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Publications and Reports

Projections of extreme storm surge levels along Europe


Storm surges are an important coastal hazard component and it is not fully known how they will evolve along Europe’s coastline in view of climate change. This study was carried out by the JRC – Joint Research Centre, the University of Aegean in Greece and Deltares in the Netherlands, and provides storm surge projections for Europe for 2010-2040 and 2070-2100 under the RCP4.5 and RCP8.5 emission scenarios.

According to the findings, the North and Baltic Sea coasts show the largest increases in storm surges, especially towards the east. High storm sea level values are also projected along the west-facing coastline of the Irish Sea, followed by marginal areas of the Baltic Sea and the Norwegian Sea. In contrast, southern European coasts can expect minimal change, with the exception of the North Adriatic and some parts of the North Black Sea. Further findings show that overall, storm surge levels in Europe are projected to increase on average by around 15% by 2100 under a high-emissions scenario and that climate change will result in higher seas not only driven by sea level rise, but also by increased storminess. The contribution of the latter to the overall increase is likely to exceed 30% of the expected relative sea level rise for 14% of the European coastline.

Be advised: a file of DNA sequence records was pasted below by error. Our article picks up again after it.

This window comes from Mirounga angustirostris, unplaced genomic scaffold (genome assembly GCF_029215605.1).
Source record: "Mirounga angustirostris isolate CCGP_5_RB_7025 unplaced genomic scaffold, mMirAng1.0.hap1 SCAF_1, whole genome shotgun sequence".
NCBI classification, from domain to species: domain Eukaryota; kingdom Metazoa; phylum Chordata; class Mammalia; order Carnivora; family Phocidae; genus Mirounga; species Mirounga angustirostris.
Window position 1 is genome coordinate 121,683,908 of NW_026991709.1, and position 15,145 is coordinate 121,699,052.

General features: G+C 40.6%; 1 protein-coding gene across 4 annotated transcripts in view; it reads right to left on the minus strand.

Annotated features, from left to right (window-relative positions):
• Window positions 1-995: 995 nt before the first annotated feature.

Reference information

Vousdoukas, M.I., Voukouvalas, E., Annunziato, A., Giardino, A., Feyen, L. Climate Dynamics (2016) 47: 3171. doi:10.1007/s00382-016-3019-5

Published in Climate-ADAPT Dec 20 2016   -   Last Modified in Climate-ADAPT Dec 12 2023

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